Cognition and Eros: A Critique of the Kantian Paradigm (Paperback)Robin Schott (author)
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An impassioned critique of the Kantain paradigm of objectivity, "pure reason," that reveals the roots of sexism with the Western philosophical tradition.
Publisher: Pennsylvania State University Press
Number of pages: 264
Weight: 367 g
Dimensions: 229 x 152 x 18 mm
"In her interesting and provocative book, Robin May Schott focuses our attention on two central themes emerging from the context of an examination of sexual relations in which philosophy has operated. First, she asks the reader to wonder about the philosophical significance of the historical absence of women from philosophy, and, second, to consider the social implications of a philosophy constructed on this basis. Her conclusions are to see the suppression of the erotic theme of human existence from philosophical contemplation to be an expression of a philosophical response to morality; women have been viewed not only in terms of their life-giving sexuality, but also to embody the threat of death as well."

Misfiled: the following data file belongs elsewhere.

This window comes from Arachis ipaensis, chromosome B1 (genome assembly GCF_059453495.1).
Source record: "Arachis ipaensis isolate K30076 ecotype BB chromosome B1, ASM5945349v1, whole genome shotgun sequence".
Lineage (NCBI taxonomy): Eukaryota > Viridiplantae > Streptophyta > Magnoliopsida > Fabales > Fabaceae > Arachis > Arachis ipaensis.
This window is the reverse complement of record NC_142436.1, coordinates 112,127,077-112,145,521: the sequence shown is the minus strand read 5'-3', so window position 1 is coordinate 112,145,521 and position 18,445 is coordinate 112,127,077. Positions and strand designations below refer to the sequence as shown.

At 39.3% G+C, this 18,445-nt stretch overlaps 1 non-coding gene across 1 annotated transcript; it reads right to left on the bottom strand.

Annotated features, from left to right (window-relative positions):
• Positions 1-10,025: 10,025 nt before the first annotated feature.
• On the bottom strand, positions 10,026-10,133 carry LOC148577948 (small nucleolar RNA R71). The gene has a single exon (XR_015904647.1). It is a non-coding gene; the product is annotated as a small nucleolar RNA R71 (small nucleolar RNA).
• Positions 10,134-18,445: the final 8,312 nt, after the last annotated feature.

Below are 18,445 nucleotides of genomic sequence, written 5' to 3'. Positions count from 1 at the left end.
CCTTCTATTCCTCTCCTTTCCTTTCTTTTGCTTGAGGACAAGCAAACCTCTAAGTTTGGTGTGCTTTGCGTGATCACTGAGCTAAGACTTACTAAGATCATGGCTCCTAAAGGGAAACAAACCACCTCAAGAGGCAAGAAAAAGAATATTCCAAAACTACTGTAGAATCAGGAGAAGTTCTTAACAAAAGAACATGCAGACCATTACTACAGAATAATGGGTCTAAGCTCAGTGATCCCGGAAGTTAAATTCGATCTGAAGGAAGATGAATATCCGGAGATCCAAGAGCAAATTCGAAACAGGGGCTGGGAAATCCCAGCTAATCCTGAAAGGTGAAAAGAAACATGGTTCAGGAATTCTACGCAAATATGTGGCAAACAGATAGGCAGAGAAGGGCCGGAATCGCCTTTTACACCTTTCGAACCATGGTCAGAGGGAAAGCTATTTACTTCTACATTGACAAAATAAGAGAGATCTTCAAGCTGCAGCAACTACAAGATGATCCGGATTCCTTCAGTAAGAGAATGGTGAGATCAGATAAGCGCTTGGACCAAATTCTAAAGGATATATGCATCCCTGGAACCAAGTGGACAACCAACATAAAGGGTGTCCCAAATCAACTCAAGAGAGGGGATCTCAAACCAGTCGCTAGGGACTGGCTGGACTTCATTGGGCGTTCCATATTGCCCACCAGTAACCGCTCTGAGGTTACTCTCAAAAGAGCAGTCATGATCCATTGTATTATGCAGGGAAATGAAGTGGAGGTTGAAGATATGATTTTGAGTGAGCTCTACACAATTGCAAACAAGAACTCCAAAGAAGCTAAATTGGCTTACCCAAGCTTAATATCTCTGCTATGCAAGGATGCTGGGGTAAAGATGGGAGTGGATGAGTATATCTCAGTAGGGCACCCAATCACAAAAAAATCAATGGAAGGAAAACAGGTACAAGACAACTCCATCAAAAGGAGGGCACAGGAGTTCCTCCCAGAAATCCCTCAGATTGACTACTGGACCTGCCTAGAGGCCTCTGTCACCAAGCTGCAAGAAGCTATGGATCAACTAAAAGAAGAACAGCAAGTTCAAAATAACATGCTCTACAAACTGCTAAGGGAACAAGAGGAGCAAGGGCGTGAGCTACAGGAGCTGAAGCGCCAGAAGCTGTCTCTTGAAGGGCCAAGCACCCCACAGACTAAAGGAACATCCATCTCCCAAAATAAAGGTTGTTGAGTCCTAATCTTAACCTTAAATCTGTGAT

--Canadian Philosophical Reviews
"Schott's book stands as a good introduction to sexism in Western thought."
--International Studies in Philosophy
"This fascinating book is an important contribution to the expanding literature that seeks to expose the ideological, often misogynist, biases that pervade the Western philosophical tradition."
--Alison Jagger, University of Colorado
"A provocative inquiry into the role of intellectual asceticism in Western philosophy and its effects on the status and treatment of women. Schott's aim, in my view, is not so much to undercut or jeopardize philosophy as to invite further reflection on unexamined premises of philosophical thought."
--Fred Dallmayr, University of Notre Dame
"A masterpiece of scholarship and critical interpretation that questions some of the most fundamental assumptions of the Kantian paradigm. Her avowedly feminist approach is bolstered by the instruments of social history and puts Kant's philosophy in a fresh and provocative perspective. A bold original work, it will be a landmark in Kant scholarship."
--George Schrader, Yale University
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